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It Takes A Village

Where do we go without the guidance of others?

I remember my first Entrepreneurship class at the Farley Center. Heather Aranyi was teaching the course Monetizing Your Fanbase. When it was time for me to introduce myself, she empowered me to speak up for myself, to celebrate my craft, and understand my worth. Elizabeth Lukehart, allowed me to do an independent study with her, after meeting just once. Becoming my guiding light, she offered her ears and heart to my experiences as a young woman of color in entrepreneurship. Trish Thomas pushed me to find my purpose and celebrate my failures. Elizabeth, Heather, and Trish offered me their time and advice, becoming my personal champions for opportunities that would eventually come my way.

It is no secret, that women-owned ventures have higher failure rates than male-owned ventures. For me, the support of all of these women are one of the biggest reasons why I have not yet failed. Mentorship is critical to successful careers for young professionals, and that’s true no matter who you are. A great mentor can offer critical insight into how a business runs and what leadership looks for before it promotes. A great mentor can push you to seek out advancement and help make sure you have the tools to succeed. And, critically, a great mentor will tell you when to take on leadership opportunities and seek promotion with confidence, while being your advocate when you do so. And that confidence, that ambition, is something women are too often discouraged from when we’re young. Mentors can help reignite that fire and push women to achieve more than we’ve been told we’re destined for.

The end result of more women going after leadership roles is more women in leadership roles, and that’s an unequivocally good thing, with exponentially positive effects.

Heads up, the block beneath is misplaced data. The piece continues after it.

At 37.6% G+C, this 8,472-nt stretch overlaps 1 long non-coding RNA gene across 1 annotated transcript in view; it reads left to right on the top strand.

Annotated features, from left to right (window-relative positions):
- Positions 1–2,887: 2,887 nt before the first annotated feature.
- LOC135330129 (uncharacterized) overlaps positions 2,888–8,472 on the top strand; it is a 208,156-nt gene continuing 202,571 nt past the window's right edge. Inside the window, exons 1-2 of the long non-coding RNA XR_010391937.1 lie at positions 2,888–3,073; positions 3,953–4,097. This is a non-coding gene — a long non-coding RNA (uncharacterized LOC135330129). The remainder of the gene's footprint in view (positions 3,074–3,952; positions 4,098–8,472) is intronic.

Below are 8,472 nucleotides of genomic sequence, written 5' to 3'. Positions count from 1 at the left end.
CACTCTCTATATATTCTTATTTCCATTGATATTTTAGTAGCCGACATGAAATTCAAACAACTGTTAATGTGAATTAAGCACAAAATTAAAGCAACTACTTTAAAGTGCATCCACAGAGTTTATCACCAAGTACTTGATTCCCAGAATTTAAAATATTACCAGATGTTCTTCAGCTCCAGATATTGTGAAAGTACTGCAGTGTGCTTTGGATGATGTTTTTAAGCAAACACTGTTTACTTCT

It Creates More Opportunities for Women

There’s an interesting cumulative effect to building the foundations for group professional advancement through mentorship: it grows itself organically over time. While not every mentored woman will go on to managerial or executive roles in a company, enough of them will; and they’ll take on their own mentees, and the cycle will continue, building like a snowball until one day, we’ll look around and realize we’re everywhere. I’m not exaggerating; mentorship creates the opportunities that opens more doors to more women, which just keeps the ball rolling. It seems like such a small action, but it has an outsized effect; the woman you’re mentoring will apply those same lessons, that same attitude, across her entire career, creating a global effect over time. That’s not a small thing, and it’s the sort of grassroots, boots-on-the-ground actions that we can start doing right now, without needing permission, or boardroom action, or lawsuits, or policy changes.

It Opens the Door to Entrepreneurship to More Women

All of the above is assuming the impact of mentorship is confined within a single company, but of course it isn’t; successful, ambitious people are more likely than others to strike out on their own, and if more women meet those criteria, we’ll see a net increase of women-owned businesses. And while there are systemic barriers outside the workplace facing women-owned businesses, particularly access to capital, women taking control of their financial futures (and assuming the requisite social power that comes from business ownership) not only increases employment opportunities, but, as these businesses grow and succeed, can dramatically increase their ability to exert positive change on even larger scales; business owners enter and influence political life at every level, control greater economic resources, and can impact their communities on a scale few others can. And with women currently exercising that control over a mere 4.8% of Fortune 500 companies, there’s a huge gap to be bridged.

So much of what keeps women on the economic margins are things that mentorship can tackle: lack of access to leadership roles, lack of access to professional networks, lack of support, lack of independence. Mentorship can break the cycle that continues to exclude women from professional growth and success, and that will have an outsized impact no matter what.

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